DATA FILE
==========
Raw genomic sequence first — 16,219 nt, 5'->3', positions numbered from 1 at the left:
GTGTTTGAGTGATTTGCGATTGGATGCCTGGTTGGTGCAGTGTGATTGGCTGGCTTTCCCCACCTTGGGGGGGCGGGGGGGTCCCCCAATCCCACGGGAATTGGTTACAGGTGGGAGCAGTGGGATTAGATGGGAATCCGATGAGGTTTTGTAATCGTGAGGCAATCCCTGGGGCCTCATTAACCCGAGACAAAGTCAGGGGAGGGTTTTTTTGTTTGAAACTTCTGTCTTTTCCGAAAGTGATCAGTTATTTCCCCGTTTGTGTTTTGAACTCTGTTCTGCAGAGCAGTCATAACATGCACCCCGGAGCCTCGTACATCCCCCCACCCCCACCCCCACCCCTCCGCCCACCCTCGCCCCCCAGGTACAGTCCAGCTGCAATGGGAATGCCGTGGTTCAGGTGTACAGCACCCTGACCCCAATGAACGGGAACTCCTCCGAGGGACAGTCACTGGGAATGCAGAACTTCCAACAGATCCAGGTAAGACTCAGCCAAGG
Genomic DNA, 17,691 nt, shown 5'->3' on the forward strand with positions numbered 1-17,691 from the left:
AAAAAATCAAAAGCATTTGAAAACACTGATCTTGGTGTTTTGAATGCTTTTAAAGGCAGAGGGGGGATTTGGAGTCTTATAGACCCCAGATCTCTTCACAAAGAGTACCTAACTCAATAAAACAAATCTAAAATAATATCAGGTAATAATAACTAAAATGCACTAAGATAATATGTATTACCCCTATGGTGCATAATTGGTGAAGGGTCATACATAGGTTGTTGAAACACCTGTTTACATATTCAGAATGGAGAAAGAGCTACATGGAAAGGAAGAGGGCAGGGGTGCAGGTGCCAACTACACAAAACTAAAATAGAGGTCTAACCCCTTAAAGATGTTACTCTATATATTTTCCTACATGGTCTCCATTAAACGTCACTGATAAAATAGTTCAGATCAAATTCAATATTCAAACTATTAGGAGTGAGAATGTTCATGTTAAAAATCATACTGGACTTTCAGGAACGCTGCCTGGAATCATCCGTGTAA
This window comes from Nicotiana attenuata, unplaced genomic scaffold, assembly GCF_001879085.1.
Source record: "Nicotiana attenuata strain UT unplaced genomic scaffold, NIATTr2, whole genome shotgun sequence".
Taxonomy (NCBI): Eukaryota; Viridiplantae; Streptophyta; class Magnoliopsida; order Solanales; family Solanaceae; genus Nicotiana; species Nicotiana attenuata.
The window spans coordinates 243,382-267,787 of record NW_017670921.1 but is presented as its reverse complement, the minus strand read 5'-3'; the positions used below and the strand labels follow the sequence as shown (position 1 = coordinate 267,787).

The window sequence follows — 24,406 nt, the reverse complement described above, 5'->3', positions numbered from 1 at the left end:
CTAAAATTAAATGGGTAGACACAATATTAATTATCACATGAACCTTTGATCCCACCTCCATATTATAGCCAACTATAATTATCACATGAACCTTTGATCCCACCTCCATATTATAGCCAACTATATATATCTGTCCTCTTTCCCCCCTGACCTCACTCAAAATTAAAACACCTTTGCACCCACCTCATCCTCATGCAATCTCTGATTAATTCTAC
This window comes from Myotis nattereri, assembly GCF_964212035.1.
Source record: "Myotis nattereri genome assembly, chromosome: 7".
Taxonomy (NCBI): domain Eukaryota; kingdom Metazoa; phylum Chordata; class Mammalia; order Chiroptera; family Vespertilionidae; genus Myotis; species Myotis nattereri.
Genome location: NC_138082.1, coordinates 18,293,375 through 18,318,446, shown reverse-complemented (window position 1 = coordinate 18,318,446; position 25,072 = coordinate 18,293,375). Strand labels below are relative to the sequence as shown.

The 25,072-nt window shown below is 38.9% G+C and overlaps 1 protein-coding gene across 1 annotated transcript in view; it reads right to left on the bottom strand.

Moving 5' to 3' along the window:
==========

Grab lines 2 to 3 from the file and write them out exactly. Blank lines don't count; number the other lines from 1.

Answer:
GTGTTTGAGTGATTTGCGATTGGATGCCTGGTTGGTGCAGTGTGATTGGCTGGCTTTCCCCACCTTGGGGGGGCGGGGGGGTCCCCCAATCCCACGGGAATTGGTTACAGGTGGGAGCAGTGGGATTAGATGGGAATCCGATGAGGTTTTGTAATCGTGAGGCAATCCCTGGGGCCTCATTAACCCGAGACAAAGTCAGGGGAGGGTTTTTTTGTTTGAAACTTCTGTCTTTTCCGAAAGTGATCAGTTATTTCCCCGTTTGTGTTTTGAACTCTGTTCTGCAGAGCAGTCATAACATGCACCCCGGAGCCTCGTACATCCCCCCACCCCCACCCCCACCCCTCCGCCCACCCTCGCCCCCCAGGTACAGTCCAGCTGCAATGGGAATGCCGTGGTTCAGGTGTACAGCACCCTGACCCCAATGAACGGGAACTCCTCCGAGGGACAGTCACTGGGAATGCAGAACTTCCAACAGATCCAGGTAAGACTCAGCCAAGG
Genomic DNA, 17,691 nt, shown 5'->3' on the forward strand with positions numbered 1-17,691 from the left: